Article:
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In my first question I used preposition "in" ("There is meat, rice and tomatoes in the plate"), but I was said, that it should be "on".

But if the plate is not flat, but deep, like a pot then you can pour soup in it, or put rice, meat etc.

Why does it have to be "on", not "in"?

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    A plate is never deep; it's flat or shallow. So you have to use "on". It could be called a pot or bowl which may be followed by in. – Khan Sep 17 '15 at 11:32
  • @BrianHitchcock - markdown does not work in the title, except for -- creating em dashes. – jimsug Sep 18 '15 at 12:15
  • @user24318 "this sentence" in a title is less helpful than explaining the problem precisely. When you ask a question it says What is your English language learning question? Be specific. I've edited the title to make it specific. – jimsug Sep 18 '15 at 12:18
  • Guys please don't start an edit war. The title is as descriptive as it can be now. See meta.ell.stackexchange.com/q/2630. – M.A.R. Sep 18 '15 at 12:18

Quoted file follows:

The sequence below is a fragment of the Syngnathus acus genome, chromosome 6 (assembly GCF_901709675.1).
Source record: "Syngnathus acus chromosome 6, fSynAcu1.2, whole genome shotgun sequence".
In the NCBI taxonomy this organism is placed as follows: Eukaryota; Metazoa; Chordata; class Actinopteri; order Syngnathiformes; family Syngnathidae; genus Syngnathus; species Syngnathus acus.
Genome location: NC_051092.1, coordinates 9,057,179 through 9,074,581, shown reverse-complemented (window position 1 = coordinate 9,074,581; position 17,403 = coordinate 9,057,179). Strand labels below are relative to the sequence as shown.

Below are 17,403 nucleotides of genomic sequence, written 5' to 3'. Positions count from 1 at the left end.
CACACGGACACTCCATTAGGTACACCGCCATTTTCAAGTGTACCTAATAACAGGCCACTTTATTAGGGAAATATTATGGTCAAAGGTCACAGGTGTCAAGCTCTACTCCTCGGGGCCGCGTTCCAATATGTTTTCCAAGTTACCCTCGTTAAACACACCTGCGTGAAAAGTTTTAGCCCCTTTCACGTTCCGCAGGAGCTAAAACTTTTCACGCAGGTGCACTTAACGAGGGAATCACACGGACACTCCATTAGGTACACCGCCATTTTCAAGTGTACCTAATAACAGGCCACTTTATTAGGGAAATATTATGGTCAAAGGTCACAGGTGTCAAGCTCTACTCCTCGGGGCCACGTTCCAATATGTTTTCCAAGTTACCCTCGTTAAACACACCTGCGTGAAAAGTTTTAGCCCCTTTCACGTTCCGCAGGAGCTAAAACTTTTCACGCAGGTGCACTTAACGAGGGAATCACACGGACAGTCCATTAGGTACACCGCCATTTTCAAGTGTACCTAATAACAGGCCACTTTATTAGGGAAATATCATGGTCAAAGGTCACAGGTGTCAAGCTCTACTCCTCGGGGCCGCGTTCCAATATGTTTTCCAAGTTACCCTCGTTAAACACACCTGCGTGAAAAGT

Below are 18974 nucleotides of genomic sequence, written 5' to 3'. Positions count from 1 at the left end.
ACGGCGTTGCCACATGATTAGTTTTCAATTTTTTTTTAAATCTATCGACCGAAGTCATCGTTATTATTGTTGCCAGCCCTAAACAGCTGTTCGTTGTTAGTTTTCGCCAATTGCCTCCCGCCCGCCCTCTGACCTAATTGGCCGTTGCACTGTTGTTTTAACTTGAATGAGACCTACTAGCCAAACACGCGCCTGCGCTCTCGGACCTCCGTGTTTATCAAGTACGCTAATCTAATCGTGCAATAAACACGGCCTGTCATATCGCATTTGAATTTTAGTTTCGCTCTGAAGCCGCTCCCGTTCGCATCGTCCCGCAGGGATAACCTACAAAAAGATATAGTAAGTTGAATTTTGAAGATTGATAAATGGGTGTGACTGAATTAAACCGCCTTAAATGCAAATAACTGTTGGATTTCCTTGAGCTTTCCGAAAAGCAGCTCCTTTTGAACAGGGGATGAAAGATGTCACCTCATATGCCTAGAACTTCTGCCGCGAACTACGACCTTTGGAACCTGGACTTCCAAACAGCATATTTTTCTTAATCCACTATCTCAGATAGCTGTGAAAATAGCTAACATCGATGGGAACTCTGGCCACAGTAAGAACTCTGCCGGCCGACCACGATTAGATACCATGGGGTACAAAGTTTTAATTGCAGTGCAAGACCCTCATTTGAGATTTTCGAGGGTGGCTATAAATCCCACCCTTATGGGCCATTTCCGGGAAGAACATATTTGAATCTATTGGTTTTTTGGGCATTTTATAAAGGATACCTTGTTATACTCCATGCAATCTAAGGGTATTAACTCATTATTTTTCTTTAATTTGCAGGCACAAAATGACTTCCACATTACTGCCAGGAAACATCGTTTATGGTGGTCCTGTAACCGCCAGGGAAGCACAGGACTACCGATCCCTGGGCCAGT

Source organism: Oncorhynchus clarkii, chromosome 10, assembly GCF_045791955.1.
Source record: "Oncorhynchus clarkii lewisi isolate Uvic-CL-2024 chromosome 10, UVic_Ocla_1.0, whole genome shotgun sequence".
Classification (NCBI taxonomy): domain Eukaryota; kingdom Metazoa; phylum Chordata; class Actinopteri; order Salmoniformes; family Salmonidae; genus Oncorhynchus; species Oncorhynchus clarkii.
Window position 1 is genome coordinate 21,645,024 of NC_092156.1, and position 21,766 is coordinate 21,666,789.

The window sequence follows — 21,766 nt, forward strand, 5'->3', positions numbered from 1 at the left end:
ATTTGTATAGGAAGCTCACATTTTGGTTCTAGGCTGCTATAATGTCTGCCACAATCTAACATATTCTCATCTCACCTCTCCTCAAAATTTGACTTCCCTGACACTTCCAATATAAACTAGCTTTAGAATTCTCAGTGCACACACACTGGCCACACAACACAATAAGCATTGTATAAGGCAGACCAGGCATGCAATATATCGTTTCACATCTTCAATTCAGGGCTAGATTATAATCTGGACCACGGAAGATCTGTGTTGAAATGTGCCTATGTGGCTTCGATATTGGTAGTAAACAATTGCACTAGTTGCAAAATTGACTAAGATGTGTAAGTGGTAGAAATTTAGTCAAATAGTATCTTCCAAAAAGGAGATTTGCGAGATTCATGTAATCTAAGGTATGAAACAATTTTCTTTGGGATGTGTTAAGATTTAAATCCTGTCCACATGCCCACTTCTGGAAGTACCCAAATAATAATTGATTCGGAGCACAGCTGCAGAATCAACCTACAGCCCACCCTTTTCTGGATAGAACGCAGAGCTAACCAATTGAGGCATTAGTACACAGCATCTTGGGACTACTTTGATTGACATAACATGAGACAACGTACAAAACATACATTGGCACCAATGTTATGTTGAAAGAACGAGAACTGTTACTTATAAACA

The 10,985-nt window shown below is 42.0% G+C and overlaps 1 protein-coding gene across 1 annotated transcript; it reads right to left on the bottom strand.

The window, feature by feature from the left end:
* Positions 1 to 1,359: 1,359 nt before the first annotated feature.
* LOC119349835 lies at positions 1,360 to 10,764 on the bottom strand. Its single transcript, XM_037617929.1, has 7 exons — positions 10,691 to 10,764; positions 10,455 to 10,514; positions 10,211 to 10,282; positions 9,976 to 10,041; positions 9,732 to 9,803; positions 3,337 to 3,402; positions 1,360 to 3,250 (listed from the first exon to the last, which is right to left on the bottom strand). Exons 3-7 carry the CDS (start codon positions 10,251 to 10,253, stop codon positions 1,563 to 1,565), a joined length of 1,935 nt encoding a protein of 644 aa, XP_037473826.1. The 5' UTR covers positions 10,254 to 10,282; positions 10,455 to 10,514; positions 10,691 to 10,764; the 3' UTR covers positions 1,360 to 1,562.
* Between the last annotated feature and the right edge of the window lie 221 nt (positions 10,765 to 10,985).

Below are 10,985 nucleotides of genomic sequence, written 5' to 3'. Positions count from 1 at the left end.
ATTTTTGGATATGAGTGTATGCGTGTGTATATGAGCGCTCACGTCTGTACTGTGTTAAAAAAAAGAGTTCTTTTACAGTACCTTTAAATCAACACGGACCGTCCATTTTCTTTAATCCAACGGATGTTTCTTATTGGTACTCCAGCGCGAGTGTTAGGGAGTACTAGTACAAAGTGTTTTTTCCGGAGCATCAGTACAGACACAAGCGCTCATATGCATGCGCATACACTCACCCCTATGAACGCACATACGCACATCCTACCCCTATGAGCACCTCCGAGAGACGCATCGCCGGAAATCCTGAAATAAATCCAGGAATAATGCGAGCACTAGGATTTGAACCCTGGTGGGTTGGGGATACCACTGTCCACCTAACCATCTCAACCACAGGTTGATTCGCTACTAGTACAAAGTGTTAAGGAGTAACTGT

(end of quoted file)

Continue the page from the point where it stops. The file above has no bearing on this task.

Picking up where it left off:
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Plates are by definition mostly flat. Things can't be in them, only on them, because they don't have an inside.

Rice on a plate

If the plate is deep like a pot then it's not a plate, it's a bowl. (Or a deep plate, but most people who don't work in crockery marketing would call a deep plate a bowl.) You can put things in a bowl because they have an inside.

Rice in a bowl Rice in a different bowl

  • And what can you say about this bit.ly/1KTo5mt? – user24318 Sep 17 '15 at 12:07
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    Well done for finding the one bizarre exception to this rule. That's a soup plate. You can put soup in a soup plate, obviously. "There is meat, rice and tomatoes in the soup plate" is OK, although people will wonder why you're serving something other than soup in a soup plate, or if you put those things in your soup. If you're not serving soup, it's better to just call it a bowl. – ssav Sep 17 '15 at 12:17

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